A while back Dan Steinhardt from Epson and Josh Haftel from Nik Software proposed a class for Kelby Training on Black and White printing. Of course we jumped at it because this is always a hot topic. Plus, you really can’t get two people more knowledgable and relevant in this area, as Epson is the go-to printer, and Nik Silver Efex Pro is the go-to black and white software.
Why I Declined To Be Part of the Class (At First)
Anyway, as planning for the class came closer, Dan asked if we could do a roundtable discussion on what inspires us about B&W photography and asked if I would participate. After giving it some thought, I declined because I’ve never been into B&W photography. I didn’t shoot black and white when I was young, and I don’t have this nostalgic feeling or appreciation toward black and white photography (until now, but more on that in a minute).
So, to be fair, I asked Dan if I could simply be there to facilitate the discussion rather than actively participate in my feelings on the topic. I thought maybe (with my limited feelings toward B&W) that I could actually help the discussion a bit because I’d be approaching them from a fresh point of view. They agreed and that’s what we did.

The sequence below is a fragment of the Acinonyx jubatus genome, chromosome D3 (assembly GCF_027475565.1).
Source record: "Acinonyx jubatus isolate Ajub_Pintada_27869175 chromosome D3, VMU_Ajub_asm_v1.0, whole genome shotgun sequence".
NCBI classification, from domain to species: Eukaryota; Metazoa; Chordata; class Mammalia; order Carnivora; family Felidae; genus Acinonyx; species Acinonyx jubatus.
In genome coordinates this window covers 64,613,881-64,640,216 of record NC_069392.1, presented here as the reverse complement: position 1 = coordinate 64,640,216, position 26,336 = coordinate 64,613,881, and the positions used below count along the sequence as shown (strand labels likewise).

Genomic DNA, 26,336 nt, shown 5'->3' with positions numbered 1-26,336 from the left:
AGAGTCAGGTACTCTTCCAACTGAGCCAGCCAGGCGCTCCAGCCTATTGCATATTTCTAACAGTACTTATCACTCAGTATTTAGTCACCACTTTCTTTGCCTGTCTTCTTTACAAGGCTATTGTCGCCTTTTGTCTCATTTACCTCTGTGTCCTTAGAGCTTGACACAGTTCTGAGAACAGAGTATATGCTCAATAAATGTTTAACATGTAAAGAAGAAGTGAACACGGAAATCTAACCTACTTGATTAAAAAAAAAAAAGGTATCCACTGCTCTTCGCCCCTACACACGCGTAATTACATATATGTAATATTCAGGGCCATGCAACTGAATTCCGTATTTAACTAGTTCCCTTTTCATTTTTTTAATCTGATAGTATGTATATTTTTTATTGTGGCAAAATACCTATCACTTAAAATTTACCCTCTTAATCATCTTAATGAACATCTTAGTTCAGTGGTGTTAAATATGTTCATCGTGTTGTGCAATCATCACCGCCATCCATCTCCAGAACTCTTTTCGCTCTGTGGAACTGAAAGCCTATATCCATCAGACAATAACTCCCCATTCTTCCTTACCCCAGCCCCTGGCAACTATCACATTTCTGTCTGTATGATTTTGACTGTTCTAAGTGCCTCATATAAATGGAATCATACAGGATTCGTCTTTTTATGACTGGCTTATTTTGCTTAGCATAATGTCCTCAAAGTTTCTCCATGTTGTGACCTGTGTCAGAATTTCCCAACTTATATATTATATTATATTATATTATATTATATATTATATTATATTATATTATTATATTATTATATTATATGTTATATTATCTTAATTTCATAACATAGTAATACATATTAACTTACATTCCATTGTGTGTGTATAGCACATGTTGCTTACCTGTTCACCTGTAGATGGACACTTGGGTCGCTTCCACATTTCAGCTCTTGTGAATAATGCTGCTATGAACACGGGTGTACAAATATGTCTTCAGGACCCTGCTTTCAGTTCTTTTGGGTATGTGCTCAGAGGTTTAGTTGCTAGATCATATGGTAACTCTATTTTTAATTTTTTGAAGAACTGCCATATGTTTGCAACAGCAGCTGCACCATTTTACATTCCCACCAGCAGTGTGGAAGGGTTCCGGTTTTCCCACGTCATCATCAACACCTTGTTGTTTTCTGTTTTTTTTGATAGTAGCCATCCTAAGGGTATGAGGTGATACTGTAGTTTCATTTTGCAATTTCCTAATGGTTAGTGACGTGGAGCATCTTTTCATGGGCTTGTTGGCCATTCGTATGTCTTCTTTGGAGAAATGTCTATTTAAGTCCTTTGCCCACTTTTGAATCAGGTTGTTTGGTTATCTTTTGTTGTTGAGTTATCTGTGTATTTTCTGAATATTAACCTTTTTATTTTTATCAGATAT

The Lightbulb Moment
During the first lesson these guys roped me in immediately. Around the 2:30 point in the first lesson Dano (that’s what we call Dan) started talking about how black and white belongs to photographers. Color had been available to painters for a long time, but black and white was something that photographers could call their own. Then Josho (that’s not what we call Josh by the way) jumped in with his thoughts and I was hooked from that moment. He said (and I’m paraphrasing here), “That black and white allows us to focus on things that we see all the time, but break it down into shape, form, texture, etc…”. It’s funny because I’m sure everyone reads into things differently – but to me, what Josh was saying started making perfect sense. As photographers, we know people are drawn to certain things in a photo (bright areas vs. dark, sharp areas vs. blurry). It was at this point I realized that in it’s simplest form, black and white photos can really help people focus in on the subject in a photo and let us (as the photographer) show off that subject in a very basic way. I think it’s why I’ve always like black and white wedding photography. The brides dress is white right? That’s what you look at and that’s what you should look at so it’s a perfect match. There’s obviously many more great examples and much more to this topic, but that was really a breakthrough moment for me and has gotten me interested in shooting more black and white photos.
Watch This Class
I have to say, if there’s any one course that has helped me grow artistically (and trust me, I’m not a very “artsy” kinda person so I don’t often say this – in fact I’ve never said this), it was this one. I encourage you if you’re a Kelby Training subscriber to log in and check out this course. If you’re not a subscriber, then you should be. There’s over 300 courses on there which takes your subscription price down to less than $1 dollar per class. Enjoy!